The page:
up which were more orderly than their neighbors outside of the Fremont
Grant. Mariposa, Princeton (Mt. Bullion) and Bear Valley were laid
out on properly surveyed grids with the developers bringing all manner
of activities needed for human need. They also brought debt to the
company store and boarding houses. When legal difficulties arose, the miners
and their families were left to their own devices with the mines closing.
the 1850's closed a good part of the original Mariposa County had been
divided into new jurisdictions. People were coming to the foothills
more for its grazing and farming land than the gold in the mines.
Employment was offered on a seasonal basis by ranchers and some held mining
claims on major streams which were to be worked sporadically. Many
of the pioneer families who still live in Mariposa County were established.
The 49'ers had long since left, either in pine boxes, with empty pockets,
or as deck hands on ships for the east. Although many migrants during
the early rush to the mines came overland, there is no record of any returning
east retracing their steps. The steam ship to Panama was the favorite
route with the crossing to the Atlantic side now more secure and easy.
Mother of California Counties now settled into years of livestock raising,
farming, tourism and small family businesses and the occasional opening
and closing of the mining properties. Yes, there were some fortunes
made in the mines of Mariposa County and most, with the exception of John
Hite, never found public examination. Most were stock ventures which
resulted in loss of one's investment. A series of owners of the Fremont
Grant experienced losses to the point of bankruptcy. The last company,
The Mariposa Commercial Mining Company, an English company, found more
viability in leasing land and claims to individuals than to investing on
their own. The last company that owned and operated a mine closed
almost 100 years ago, and no records as to its economic viability can be
found. The greater beneficiaries of the gold rush were the merchants
and industrialists who followed and who built the great commercial empires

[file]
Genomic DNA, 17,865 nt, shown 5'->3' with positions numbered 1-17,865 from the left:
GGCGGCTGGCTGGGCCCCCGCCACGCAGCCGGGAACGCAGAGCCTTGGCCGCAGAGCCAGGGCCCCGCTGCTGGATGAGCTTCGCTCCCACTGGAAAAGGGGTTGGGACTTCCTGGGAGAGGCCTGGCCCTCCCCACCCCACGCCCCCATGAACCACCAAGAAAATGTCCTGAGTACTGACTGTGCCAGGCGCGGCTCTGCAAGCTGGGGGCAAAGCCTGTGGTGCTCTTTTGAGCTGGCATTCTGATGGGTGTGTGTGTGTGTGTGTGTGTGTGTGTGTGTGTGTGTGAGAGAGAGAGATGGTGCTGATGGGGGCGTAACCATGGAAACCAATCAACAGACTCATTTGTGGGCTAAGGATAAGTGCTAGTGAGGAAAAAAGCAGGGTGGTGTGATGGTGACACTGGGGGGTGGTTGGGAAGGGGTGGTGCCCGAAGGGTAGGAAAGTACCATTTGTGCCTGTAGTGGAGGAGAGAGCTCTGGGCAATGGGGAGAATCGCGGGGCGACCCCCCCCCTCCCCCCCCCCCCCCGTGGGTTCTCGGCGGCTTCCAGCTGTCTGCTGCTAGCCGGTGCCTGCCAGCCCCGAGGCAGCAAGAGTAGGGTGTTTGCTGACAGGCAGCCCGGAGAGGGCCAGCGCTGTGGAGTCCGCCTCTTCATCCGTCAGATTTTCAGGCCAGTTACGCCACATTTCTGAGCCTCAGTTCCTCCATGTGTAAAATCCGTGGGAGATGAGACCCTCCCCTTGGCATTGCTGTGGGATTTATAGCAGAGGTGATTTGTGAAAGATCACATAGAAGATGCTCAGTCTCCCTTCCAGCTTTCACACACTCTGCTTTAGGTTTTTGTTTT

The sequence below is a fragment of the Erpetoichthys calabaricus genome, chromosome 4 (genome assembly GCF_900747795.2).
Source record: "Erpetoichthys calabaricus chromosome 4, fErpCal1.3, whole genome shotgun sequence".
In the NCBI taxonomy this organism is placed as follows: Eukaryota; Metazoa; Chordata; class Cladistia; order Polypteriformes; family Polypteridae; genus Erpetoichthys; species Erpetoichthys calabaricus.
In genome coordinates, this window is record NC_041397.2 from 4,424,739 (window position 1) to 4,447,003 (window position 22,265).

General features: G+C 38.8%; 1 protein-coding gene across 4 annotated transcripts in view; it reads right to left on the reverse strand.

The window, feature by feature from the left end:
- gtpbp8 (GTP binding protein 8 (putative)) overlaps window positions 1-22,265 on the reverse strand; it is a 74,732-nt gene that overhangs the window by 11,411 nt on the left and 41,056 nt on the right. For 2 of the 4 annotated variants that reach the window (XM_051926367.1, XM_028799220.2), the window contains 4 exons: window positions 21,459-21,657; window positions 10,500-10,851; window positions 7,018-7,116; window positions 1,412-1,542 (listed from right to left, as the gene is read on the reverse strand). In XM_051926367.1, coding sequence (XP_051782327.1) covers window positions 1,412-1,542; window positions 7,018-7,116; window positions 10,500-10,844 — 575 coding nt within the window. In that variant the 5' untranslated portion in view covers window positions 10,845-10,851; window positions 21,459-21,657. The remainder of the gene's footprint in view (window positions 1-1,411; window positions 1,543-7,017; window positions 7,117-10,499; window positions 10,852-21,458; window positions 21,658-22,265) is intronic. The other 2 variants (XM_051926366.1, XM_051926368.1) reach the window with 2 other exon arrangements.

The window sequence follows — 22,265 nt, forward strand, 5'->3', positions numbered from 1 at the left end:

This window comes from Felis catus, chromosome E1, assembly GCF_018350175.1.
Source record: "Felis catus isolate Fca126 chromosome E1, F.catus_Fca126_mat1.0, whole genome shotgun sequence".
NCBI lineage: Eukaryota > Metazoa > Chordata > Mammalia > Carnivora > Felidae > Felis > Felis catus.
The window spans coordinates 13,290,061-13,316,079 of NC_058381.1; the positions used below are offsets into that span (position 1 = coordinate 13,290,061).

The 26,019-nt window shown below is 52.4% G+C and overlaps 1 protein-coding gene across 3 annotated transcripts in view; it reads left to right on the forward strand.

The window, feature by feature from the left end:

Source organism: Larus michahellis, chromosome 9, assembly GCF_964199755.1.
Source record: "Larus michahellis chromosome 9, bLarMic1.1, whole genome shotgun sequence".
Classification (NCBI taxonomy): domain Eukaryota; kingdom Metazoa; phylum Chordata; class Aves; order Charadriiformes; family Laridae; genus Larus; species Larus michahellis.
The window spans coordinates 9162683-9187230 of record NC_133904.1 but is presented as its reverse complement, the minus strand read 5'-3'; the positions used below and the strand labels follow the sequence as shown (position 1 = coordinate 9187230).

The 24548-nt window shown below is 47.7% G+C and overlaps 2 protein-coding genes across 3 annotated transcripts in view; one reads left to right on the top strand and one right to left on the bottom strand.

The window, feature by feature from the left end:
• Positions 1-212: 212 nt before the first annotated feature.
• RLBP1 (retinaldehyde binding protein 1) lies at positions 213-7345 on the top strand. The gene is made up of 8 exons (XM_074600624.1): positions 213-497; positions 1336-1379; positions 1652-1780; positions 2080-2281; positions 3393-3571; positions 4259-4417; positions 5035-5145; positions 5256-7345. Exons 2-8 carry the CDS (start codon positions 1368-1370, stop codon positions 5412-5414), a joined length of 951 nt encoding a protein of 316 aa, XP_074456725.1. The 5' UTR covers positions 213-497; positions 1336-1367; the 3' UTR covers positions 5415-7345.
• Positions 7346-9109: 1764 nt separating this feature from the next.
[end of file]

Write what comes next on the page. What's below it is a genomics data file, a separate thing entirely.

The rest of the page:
on the sweat of the ordinary miner and farmer.
County's contribution to the history of the State of California lies more
in the presence within its boundaries of Yosemite National Park.
Its discovery, development and history are intimately tied to the development
of the County and the Las Mariposas Grant of John C. Fremont. While
Fremont knew little of the presence of the beautiful Yosemite, his wife,
Jessie, certainly did. She knew Galen Clark, discoverer of the Mariposa
Grove of Big Trees and Guardian of Yosemite in later years.
With Clark, Senator Coness of California and the photographs of pioneer
photographer, Carlton Watkins, president Lincoln and Congress, at the height
of the Civil War, were convened to grant Yosemite Valley and the Mariposa
Grove to the State of California for the purpose of the creation of a park.
This act alone saved these mountain features for future generations.
By 1913, all the properties were in the hands of the federal government
and became the complete Yosemite National park.
County was recognized for its importance as the southern extreme of the
Mother Lode when the California State Mining and Mineral Museum was established
here in the 1980's. For more than 20 years, historic routes have
been followed by wagon and horse during the spring ride from Eastern Mariposa
County, over Chowchilla Mountain, and on to Mariposa, the County seat.
Located in Mariposa town is the Mariposa Museum and History Center with
its celebrated display area showing artifacts of life in Mariposa County
from its beginning. The library and collection contains many research
works accessed by writers and students of history from all over the world.
In Coulterville, is the Northern Mariposa County History Center, displaying
many items from the historical past of that part of the county.
County is becoming recognized more for its unique and variable history,
as a source of more established life during and after the gold rush.
Established communities and their histories give a broader insight than
is frequently found.
more Mariposa History try Malakoff's